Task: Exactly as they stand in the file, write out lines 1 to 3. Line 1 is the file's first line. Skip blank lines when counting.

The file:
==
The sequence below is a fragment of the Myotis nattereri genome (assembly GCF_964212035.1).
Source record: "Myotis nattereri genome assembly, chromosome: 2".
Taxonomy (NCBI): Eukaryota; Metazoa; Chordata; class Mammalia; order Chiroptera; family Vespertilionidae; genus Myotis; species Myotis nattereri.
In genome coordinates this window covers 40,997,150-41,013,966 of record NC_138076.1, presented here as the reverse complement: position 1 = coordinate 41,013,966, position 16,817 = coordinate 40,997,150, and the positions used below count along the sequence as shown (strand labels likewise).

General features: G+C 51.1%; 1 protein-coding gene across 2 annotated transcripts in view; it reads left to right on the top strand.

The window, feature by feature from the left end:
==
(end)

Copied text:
The sequence below is a fragment of the Myotis nattereri genome (assembly GCF_964212035.1).
Source record: "Myotis nattereri genome assembly, chromosome: 2".
Taxonomy (NCBI): Eukaryota; Metazoa; Chordata; class Mammalia; order Chiroptera; family Vespertilionidae; genus Myotis; species Myotis nattereri.